Father’s Day is special to me. Although getting gifts is fun, I never dwell on that part of the day. I always focus on how fortunate I am to be blessed with three beautiful children who call me “Dad.” Because of my past issues with my father, I don’t take the title “Dad” lightly. Along with being a husband, being a dad is the most important job that I’ve ever had. Each day, I work hard to model proper behavior and instill strong values in my children. More importantly, I strive to show them love and affection (I’m a big hugger).
With any job, it’s important to assess your performance on a regular basis. Father’s Day is my reset point where I become introspective and really evaluate how I’m performing as a father. Each year, I ask myself the following questions to see how well I’ve lived up to my personal expectations:
- Have I used my words and actions to ensure that all three of my children feel loved?
- Have I given my children the confidence to set goals and achieve them?
- Have I nurtured my relationship with my wife so my children can feel secure in the stability of our marriage?
- Have I modeled good moral and spiritual character?
- Have I been a good steward of our family’s finances?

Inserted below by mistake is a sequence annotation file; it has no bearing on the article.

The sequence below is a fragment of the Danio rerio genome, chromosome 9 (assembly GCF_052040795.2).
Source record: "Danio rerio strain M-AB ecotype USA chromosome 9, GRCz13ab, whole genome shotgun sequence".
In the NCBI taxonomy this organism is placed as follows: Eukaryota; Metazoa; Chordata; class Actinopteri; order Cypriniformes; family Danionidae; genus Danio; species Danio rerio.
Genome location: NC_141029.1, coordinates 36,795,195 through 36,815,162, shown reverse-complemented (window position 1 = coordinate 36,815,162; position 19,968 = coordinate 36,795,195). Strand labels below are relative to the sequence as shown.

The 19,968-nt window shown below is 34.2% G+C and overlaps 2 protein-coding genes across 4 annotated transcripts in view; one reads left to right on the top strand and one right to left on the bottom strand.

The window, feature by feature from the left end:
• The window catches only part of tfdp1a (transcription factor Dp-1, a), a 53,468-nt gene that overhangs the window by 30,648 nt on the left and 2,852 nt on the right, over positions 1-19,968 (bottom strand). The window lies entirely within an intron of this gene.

I’ll admit that I sometimes fall short in a few areas, but I make it a point to work on improving these shortcomings during the following year.
One of the most important things that we do is eat meals together. During our Father’s Day dinner (my wife always makes me a nice rib-eye steak) I ask my kids to respond to the questions above. They feel safe answering the questions frankly because we always have open discussions around the dinner table. Our family’s meals give us an opportunity to really delve into each other’s lives and speak honestly about our feelings. In our family we don’t have to wait for a special occasion to celebrate time with each other. We always prioritize family time, whether it’s working on a project together or planning an activity in our own city. My hope is that my kids grow up to be well-adjusted adults with an appreciation for their parents’ commitment to create real connections that last a lifetime.
My kids’ assessments help to become a better man and a better father. I know that I will never be the “World’s Greatest Dad,” but I will strive to be the dad that my kids need at any given moment. I’m thankful for the opportunity to be a father and that’s why Father’s Day will always be special to me.
Fred Goodall, a Together Counts blogger ambassador, contributed this post. When Fred is not out spending time with his family you can find him writing on his personal blog, Mocha Dad. Fred started his blog in 2008 to chronicle his life as a father of three children and to share the different family values he hopes to pass down to his children. Outside of blogging, Fred enjoys music, photography and surfing the web.